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From Robbery to ‘Free Trade’: British Politics and the Intensification of the Colonial Exploitation

Some Unusual Concern for India

As the eighteenth century rolled into its penultimate decade, we observe some curious activity in the Palace of Westminster – home to the two houses of British parliament. The British political establishment at large, irrespective of party difference, was getting vocally critical of the East India Company (henceforth EIC), despite it having begun an empire in India for Britain (which soon more than compensated for the loss of another in North America). For example, on May 23 1781, Lord North, a Tory[1] and then Prime Minister of Great Britain, announced in the House of Commons the formation of a ‘Committee of the whole House’ to evaluate the affairs of the EIC, apparently because it was being too profligate with its expenses and getting into debts. This seemingly overpopulated and cumbersome Committee took a while to form its conclusions. When it finally tabled its report in the House of Commons on March 12 1783, a lively discussion ensued. None other than the philosopher Edmund Burke, then a Whig politician and MP, rose to contribute to it at a point. Though he was not against the EIC being provided financial relief, Burke was sure that it could not continue in the current vein. He emphatically told his fellow MPs that “The relief and reformation of the Company must go together.”[2] The Tory government in power, it appears, had come around to the same point of view, because we soon see it getting candid about the depredations of the EIC in India. On April 14 1783, thus, William Pitt, the Chancellor of the Exchequer, confessed to the House of Commons that “enormous abuses” had been committed in the management of its Indian affairs by the EIC.[3] In about a year’s time, Mr. Pitt, by now the Prime Minister, came clean on how he thought these abuses must be remedied. It could be done, he thought, by depriving of political authority the men of commerce who had, by quirks of fortune, come to rule swathes of India. William Pitt declared in the House of Commons on January 14 1784 that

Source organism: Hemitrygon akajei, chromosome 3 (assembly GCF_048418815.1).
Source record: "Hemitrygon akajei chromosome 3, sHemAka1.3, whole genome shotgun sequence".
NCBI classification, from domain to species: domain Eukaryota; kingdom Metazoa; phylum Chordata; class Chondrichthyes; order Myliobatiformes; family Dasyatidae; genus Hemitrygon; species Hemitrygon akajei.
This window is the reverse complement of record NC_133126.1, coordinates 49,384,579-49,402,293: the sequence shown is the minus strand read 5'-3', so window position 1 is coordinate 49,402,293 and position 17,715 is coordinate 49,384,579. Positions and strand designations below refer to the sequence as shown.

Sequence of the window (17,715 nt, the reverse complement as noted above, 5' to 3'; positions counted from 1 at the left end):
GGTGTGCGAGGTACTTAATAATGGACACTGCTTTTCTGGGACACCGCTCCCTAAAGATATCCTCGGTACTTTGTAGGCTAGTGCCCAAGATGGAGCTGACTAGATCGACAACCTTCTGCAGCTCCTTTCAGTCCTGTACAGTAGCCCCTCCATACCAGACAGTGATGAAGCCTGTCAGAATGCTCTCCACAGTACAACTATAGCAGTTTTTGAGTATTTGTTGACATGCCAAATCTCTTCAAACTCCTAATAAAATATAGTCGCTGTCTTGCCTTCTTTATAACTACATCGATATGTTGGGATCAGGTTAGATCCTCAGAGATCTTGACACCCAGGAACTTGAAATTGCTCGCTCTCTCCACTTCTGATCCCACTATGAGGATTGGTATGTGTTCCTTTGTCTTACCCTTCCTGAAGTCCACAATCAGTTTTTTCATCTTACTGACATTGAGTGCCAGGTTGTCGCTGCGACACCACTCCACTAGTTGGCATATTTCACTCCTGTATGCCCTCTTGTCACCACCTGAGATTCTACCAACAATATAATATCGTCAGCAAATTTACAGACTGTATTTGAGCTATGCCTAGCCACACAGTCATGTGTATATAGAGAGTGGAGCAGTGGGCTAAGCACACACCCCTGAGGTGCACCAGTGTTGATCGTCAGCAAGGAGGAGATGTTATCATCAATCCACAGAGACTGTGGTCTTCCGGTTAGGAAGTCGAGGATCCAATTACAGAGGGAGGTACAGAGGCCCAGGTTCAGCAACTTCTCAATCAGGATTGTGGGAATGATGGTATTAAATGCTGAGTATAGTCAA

“the political concerns of this country in India, that is, the civil and military government of India, the political establishments, the political system, the collection of the revenues, and to give it one short and general definition, the imperial dominion of our territories in the East, ought to be placed under other control than that of the company of merchants in Leadenhall street…”[4]

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